The Ideal Buyer for Air India

Apparently the Indian government has finally decided that selling Air India is an option. I am not super confident that anything will come of it. For starters, right now there is only a cabinet resolution; which gives them a lot of wiggle room to back out of it later on. The working group, not yet constituted, could come up with impossible sale conditions. Parliament might scupper privatisation. Union politics might make the government do a hasty U-turn.

Also, as someone whose cynicism with regards to Arun Jaitley grows every month, the fact that the original announcement was made by him, makes me even more doubtful that anything will ever happen. The man seems to be trotted out every so often on to television to make the BJP palatable to liberals, and then nothing actually happens. Do you remember how:

  • before the Lok Sabha elections, he said that of course Parliament could legislatively repeal Section 377? Then when Shashi Tharoor brought in his private member’s bill, the BJP voted against it.
  • two budgets ago, he said that starting the next year, he would cut corporate tax rates by a percentage point every year? I’m still waiting.
  • he decided to not legislatively bar retrospective taxation, after all that sound and fury, instead just promising that he would never do it?

So when Jaitley says that selling Air India is a desirable objective, I for one suspect that this is just a new round of talk before meeting with funders, and actual action will be short on the ground. Of course, this assumes that anybody actually wants to buy Air India, which is a bit of an ask. So far, we have had the fun spectacle of seeing Anand Mahindra saying he isn’t brave enough to take it on, and its shareholders panicking at the thought that Indigo might be.

Which is the biggest problem, really. Even assuming that Bharat sarkar is sincere in wanting to sell Air India, and not just making suitable noises; and that union opposition is overcome, then what? Nobody who was accountable to shareholders, or had any sense, would buy it.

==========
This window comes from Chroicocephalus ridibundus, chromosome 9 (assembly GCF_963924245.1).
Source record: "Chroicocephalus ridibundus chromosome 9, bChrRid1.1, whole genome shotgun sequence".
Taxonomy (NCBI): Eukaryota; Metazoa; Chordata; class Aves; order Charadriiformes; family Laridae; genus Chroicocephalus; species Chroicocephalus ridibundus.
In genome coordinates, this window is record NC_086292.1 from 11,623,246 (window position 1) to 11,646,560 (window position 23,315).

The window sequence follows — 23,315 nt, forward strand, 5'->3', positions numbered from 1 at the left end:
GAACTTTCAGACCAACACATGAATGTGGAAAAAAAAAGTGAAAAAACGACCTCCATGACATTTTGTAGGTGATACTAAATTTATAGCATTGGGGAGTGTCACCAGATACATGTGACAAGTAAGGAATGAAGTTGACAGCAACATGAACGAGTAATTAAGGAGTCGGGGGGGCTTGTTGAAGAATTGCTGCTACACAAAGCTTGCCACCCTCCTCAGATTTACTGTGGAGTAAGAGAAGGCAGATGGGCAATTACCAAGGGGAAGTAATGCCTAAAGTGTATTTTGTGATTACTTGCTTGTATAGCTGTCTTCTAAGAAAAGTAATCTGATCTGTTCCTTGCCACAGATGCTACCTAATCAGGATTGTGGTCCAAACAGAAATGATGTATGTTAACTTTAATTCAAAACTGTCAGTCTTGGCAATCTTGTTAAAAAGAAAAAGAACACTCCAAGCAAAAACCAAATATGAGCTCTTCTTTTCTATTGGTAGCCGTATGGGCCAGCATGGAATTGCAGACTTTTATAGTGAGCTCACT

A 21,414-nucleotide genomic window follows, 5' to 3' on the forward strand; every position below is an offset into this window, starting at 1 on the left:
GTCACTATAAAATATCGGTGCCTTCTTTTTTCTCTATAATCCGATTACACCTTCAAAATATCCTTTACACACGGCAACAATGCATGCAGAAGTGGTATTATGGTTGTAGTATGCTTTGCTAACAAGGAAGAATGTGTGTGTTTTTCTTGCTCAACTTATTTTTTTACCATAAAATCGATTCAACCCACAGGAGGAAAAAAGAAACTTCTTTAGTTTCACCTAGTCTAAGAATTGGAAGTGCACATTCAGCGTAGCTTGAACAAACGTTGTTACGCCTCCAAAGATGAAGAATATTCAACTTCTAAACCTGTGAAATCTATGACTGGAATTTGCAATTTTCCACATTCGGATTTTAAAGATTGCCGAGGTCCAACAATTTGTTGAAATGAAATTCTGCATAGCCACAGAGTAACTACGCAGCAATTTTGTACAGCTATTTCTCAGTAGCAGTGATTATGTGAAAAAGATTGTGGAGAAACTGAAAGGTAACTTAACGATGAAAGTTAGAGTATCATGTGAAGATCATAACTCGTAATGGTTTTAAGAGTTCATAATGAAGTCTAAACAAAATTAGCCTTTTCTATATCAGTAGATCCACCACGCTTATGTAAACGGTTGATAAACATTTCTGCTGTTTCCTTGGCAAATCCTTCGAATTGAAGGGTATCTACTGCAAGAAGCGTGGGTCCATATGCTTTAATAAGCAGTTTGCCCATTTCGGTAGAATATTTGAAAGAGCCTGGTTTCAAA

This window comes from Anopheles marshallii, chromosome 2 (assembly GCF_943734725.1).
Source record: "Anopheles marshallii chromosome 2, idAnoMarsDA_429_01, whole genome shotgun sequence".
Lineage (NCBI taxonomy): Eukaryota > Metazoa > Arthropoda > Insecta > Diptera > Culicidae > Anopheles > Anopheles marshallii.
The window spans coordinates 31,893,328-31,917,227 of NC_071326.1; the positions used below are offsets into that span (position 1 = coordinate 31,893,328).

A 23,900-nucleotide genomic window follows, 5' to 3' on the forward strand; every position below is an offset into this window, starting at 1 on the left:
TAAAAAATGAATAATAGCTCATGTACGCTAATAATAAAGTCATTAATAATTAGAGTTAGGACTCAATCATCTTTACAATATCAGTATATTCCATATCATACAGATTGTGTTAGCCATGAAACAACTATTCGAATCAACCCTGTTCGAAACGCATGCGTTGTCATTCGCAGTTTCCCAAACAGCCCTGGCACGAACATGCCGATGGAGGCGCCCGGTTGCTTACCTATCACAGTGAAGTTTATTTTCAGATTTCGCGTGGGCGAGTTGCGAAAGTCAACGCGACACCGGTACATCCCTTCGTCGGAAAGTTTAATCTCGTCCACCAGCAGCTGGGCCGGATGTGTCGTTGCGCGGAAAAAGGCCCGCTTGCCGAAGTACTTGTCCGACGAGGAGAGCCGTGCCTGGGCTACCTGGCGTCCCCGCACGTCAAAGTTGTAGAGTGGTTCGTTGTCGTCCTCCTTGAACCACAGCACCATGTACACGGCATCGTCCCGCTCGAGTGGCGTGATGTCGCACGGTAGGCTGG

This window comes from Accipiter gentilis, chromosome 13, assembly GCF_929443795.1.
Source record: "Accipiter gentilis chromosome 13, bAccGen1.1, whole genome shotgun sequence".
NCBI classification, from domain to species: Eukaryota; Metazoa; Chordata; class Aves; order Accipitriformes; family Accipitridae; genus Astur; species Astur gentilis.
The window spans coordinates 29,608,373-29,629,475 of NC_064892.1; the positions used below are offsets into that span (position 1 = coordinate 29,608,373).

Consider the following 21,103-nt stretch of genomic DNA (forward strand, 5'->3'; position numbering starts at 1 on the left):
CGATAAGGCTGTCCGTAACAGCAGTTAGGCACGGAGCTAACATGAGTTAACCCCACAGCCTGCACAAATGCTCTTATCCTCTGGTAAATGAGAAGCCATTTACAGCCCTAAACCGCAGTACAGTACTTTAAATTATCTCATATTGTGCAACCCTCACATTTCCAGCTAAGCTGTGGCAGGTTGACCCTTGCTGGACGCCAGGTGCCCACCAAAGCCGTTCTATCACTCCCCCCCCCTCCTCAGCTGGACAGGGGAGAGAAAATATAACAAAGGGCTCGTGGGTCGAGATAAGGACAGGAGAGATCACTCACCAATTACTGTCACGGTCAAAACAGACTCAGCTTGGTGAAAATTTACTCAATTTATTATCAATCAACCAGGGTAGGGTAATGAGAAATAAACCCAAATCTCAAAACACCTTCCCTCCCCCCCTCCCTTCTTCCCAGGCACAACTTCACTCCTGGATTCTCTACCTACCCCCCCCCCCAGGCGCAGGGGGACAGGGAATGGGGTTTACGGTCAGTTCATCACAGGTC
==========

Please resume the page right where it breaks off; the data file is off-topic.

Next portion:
That doesn’t mean that nobody would buy it. There are people who aren’t accountable to shareholders, or who can defy them, and who don’t have sense. Ratan Tata, the past few years have shown us, comes close to that happy situation. But even he is surpassed by a certain class of dilettante airline operators. I speak, of course, of Arab sheikhs.

In the past few years, the Middle Eastern airlines have recklessly and cheerfully expanded. They run half empty flights to the United States, introduce new and unprofitable sectors just for the prestige of running ‘the longest flight in the world’, and are engaged in an arms race when it comes to just how ridiculously luxurious they can make their first class product. Alas, as oil prices have fallen, some cost cutting has started taking place, and maybe even the Middle East 3 won’t be brave or foolhardy enough to buy Air India. Emirates or Qatar Airways might just buy Air India to replicate the Etihad – Jet model and run shuttle services to Dubai or Doha as applicable, but I wouldn’t count on it.

Though the ideal buyer for Air India, in my opinion, isn’t Emirates or Qatar. It’s Saudia – the national airline of Saudi Arabia.

Why, you ask? This is not because I am a fan of Saudia (I have never even travelled on it) and feel that nothing would improve Air India flights like a no-liquor policy. It is more that I feel that the greatest contribution the government of India could make to world peace is to saddle Saudi Arabia with an airline that haemorrhages money every year, will give its owners severe grief when it comes to human resources issues, and pit the irresistible force of Ravindra Gaikwad against the immovable object that is the Ministry for the Prevention of Vice and Promotion of Virtue. Every riyal Saudi Arabia spends on keeping Air India aloft, will be a riyal they are not spending on setting up radical mosques or bombing Yemen or doing the dirty on Iran.

Maybe the way to get this to happen is to get Qatar Airways to express interest. And then Saudi Arabia would try to buy Air India instead, out of pure spite for Qatar. After which, we could try to add on persuasion by suggesting that running Air India would be the ideal way for one of the surplus princes to occupy himself.

One can dream.

Artificial Insemination and Drona

There are many, many claims in the genre of “All modern technology is to be found in the Hindu scriptures”. They include:

  • “Pushpak Vimana in Ramayana shows that our ancestors had aeroplanes.”
  • “Deadly weapons in Mahabharata show that our ancestors had nuclear weapons.”
  • “Shiva cutting off Ganapati’s head and then replacing it with an elephant’s shows that our ancestors were skilled transplant surgeons.”

All of these assertions are annoying for a variety of reasons. One major one is that a literal reading of the epics makes us think that our ancestors were fabulous scientists and engineers (except for the vital matter of documenting their procedures) while devaluing their skill as creative writers. Another reason is that the corollary of claiming that your ancestor was a brilliant scientist who invented powered flight or interspecies head transplants, is that you are forced to admit that your slightly more recent ancestor was an idiot who lost the knowledge so comprehensively that you had to wait two thousand years for somebody else to invent all this. But so it goes. But there is one assertion which is annoying not only because of the above reasons, but because it is so contrary to reality. I speak, of course, of the claim that the birth of the 100 (plus one) Kauravas, Drona, and Satyavati shows that our ancestors knew all about artificial insemination and cloning.